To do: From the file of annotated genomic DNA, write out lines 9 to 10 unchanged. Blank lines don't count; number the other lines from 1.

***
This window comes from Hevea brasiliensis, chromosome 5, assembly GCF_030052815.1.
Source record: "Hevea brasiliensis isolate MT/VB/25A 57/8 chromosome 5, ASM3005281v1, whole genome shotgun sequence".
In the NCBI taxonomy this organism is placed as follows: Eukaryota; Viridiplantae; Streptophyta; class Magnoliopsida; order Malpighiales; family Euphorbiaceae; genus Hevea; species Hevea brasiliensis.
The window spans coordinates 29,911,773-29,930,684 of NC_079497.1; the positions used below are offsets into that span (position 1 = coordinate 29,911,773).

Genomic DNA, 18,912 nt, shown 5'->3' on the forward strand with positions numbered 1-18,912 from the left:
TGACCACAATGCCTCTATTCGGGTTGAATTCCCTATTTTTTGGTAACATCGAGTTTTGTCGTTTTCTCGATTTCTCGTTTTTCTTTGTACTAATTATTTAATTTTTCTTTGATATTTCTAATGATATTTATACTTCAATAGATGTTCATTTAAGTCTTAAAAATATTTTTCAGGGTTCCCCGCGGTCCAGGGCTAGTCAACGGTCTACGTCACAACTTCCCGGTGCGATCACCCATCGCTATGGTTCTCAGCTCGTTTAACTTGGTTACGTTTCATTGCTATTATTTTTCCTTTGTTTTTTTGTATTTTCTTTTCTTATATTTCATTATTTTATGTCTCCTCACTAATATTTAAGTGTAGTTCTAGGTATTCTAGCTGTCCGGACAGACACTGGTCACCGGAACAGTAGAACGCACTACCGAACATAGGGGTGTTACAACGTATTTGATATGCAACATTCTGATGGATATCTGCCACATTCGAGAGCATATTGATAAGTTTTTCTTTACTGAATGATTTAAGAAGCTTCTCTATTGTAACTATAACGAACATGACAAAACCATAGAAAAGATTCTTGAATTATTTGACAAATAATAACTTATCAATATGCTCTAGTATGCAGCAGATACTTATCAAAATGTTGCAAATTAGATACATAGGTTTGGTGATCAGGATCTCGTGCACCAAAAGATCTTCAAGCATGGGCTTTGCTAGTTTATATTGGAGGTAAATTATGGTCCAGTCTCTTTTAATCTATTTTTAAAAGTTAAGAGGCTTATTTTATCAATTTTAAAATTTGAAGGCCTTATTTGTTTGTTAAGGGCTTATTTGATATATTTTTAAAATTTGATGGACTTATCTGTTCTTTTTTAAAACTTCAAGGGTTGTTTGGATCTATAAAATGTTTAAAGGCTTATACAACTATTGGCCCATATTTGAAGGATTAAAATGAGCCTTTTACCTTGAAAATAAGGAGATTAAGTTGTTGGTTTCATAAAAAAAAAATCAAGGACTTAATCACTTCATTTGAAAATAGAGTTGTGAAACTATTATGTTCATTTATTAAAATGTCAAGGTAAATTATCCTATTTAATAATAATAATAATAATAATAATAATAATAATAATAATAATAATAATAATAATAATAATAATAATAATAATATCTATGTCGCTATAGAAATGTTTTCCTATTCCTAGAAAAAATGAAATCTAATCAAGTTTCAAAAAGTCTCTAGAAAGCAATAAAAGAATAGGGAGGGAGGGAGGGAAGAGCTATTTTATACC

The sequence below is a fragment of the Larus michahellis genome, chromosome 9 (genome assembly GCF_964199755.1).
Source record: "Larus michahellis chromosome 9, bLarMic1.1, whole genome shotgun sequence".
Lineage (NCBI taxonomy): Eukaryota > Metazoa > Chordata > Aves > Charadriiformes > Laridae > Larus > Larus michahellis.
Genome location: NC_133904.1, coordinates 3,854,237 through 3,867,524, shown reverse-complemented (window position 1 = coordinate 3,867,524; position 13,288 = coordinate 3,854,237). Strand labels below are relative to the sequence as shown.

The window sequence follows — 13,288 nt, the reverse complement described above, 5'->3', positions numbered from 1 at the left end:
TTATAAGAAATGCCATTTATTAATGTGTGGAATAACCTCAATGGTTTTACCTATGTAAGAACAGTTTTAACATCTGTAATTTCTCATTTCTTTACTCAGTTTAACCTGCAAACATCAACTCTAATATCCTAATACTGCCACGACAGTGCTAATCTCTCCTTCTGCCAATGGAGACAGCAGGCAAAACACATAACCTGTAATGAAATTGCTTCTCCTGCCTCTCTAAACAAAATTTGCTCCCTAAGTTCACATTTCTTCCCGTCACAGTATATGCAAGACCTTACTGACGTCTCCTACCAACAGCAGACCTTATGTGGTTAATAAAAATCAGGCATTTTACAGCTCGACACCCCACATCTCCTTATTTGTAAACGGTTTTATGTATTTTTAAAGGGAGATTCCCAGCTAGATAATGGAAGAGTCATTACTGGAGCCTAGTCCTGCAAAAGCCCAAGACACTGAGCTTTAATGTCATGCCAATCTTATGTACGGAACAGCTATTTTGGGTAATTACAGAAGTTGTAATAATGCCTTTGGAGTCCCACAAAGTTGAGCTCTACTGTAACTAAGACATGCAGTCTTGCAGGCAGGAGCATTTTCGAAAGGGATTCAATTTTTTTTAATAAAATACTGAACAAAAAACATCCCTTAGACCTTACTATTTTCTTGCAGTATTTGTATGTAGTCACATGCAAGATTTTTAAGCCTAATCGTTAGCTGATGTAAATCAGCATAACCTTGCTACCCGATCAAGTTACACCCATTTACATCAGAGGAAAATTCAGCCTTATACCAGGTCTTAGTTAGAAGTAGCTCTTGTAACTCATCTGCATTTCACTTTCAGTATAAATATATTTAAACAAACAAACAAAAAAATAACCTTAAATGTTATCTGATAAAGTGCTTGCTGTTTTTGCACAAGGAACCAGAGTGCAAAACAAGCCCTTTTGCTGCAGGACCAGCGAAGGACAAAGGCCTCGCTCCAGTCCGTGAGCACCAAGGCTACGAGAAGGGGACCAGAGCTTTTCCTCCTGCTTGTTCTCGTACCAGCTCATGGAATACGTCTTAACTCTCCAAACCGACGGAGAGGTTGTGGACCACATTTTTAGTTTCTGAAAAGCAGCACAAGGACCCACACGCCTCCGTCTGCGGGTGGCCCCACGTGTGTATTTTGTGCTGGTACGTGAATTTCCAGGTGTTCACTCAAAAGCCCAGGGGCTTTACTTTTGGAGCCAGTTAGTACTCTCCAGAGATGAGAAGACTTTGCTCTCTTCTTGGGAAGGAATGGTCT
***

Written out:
Lineage (NCBI taxonomy): Eukaryota > Metazoa > Chordata > Aves > Charadriiformes > Laridae > Larus > Larus michahellis.
Genome location: NC_133904.1, coordinates 3,854,237 through 3,867,524, shown reverse-complemented (window position 1 = coordinate 3,867,524; position 13,288 = coordinate 3,854,237). Strand labels below are relative to the sequence as shown.